Free expression should not be considered as ‘just another’ human right. Any truly participatory political system cannot exist without it nor any legal system linked to such politics, argues Eric Heinze.
Jude Dibia explores the criminalisation and violence faced by the LGBTI community after the Same-Sex Marriage Prohibition Act.
Bill Snaddon discusses political reform in Nigeria and the prosecution of the killers of Nigerian writers and journalists.
Udit Bhatia discusses the Indian government’s use of colonial-era laws against sedition and its failure to protect protestors taken into police custody.
Andreia Reis examines the prosecution of Rafael Marques and how free speech has been constrained in Angola.
Free speech can make for uncomfortable listening, argues Roger Scruton, but it needs to be defended even when it gives offence.
Julian Simmons examines a Singaporean’s expletive-laden video on the recently deceased leader and his conviction for wounding religious feelings.
Udit Bhatia explores the changing nature of state censorship of film in India and prospects for the future.
Laura Bernal-Bermudez examines a judgement that actually led to a change in the Chilean constitution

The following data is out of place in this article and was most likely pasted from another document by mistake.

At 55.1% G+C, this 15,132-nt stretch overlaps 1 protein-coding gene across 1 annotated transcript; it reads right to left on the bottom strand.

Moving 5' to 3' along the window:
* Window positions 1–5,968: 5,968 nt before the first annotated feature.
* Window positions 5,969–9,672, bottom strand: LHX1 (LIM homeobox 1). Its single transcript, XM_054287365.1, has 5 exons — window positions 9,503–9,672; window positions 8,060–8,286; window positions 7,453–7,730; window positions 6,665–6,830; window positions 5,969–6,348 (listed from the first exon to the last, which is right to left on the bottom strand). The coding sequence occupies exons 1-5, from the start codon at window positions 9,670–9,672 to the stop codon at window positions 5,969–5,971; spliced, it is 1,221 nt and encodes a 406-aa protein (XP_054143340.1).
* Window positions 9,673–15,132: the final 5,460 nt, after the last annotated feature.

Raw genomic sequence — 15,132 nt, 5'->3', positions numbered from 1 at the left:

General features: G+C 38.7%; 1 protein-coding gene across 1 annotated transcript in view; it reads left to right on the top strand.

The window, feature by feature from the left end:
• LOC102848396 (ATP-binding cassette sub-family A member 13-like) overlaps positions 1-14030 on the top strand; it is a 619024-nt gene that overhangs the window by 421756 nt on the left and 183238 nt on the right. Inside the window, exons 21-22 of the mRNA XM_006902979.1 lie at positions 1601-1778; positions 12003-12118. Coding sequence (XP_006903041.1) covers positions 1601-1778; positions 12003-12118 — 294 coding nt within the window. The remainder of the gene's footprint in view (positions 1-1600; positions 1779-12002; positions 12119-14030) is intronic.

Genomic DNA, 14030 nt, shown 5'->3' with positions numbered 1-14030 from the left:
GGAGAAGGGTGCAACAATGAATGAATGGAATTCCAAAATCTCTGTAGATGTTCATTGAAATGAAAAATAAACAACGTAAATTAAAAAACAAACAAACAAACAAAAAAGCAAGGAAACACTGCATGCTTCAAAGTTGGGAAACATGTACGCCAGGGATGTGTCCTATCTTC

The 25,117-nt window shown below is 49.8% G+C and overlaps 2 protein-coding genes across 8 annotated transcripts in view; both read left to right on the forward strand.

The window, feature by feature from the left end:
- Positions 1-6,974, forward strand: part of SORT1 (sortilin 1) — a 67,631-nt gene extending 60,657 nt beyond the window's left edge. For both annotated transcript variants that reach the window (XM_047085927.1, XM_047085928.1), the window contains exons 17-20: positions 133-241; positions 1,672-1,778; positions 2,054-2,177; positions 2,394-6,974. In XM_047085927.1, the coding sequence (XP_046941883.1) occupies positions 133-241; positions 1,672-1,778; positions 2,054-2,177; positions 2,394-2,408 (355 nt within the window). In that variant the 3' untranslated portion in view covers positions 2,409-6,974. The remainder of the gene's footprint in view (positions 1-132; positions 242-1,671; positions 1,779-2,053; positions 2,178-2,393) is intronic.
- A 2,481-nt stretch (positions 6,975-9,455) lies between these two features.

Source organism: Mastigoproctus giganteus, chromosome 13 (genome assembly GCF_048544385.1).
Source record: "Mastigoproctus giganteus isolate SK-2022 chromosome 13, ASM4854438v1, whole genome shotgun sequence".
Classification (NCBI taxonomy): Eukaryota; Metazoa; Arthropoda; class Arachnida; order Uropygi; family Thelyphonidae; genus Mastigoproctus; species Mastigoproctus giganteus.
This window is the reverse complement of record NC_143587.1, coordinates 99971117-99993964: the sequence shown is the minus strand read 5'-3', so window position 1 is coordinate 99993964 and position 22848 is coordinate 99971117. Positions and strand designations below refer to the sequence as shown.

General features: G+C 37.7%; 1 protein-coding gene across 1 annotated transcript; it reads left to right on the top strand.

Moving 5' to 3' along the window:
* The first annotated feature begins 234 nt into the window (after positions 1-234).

Declan Johnston explores whether regulatory requirements for Ireland’s broadcasters worked well in its referendum on same-sex marriage.
Erika Rackley and Clare McGlynn consider the evidence for this ‘cultural harm’ and argue that education is the best way to counter it.
Sebastian Huempfer examines the tortured controversy around republication of a copyright-free Mein Kampf in Germany.
Max Harris examines a historic judgment by India’s Supreme Court and its lessons for other countries.
Luigi Cajani explains how Italy’s draft law on the denial of international crimes minimises the impact on intellectual freedom.
Rebecca Wong describes the combined pressures of Chinese political power and the interests of media proprietors.
Leslie Green argues that Buddhist ideas about avoiding divisive, abusive and false speech can help us live together well in free societies
Martin Moore, of the Media Standards Trust, summarises an analysis of British press coverage of proposed new press regulation.
Katie Engelhart attends the public hearing of Google’s Advisory Council, set up in response to a European Court of Justice judgement.
In the case of McCullen v Coakley, the US Supreme Court issued a landmark ruling about restrictions on speech around abortion clinics. Max Harris explains.
Alain Bouldoires talks to Timothy Garton Ash about the survival of blasphemy laws in Europe, and calls for a ‘right to blaspheme’.
In 2014, the citizens of Hong Kong staged an unofficial civil referendum in protest against the Beijing authorities’ attempts to undermine its independence. As Rebecca Wong reports, the majority of the votes were cast via a voting app on mobile phones.
In 1990, the Supreme Court of Canada issued a famous ruling in a case involving a high school teacher and alleged anti-Semitism. Max Harris explains.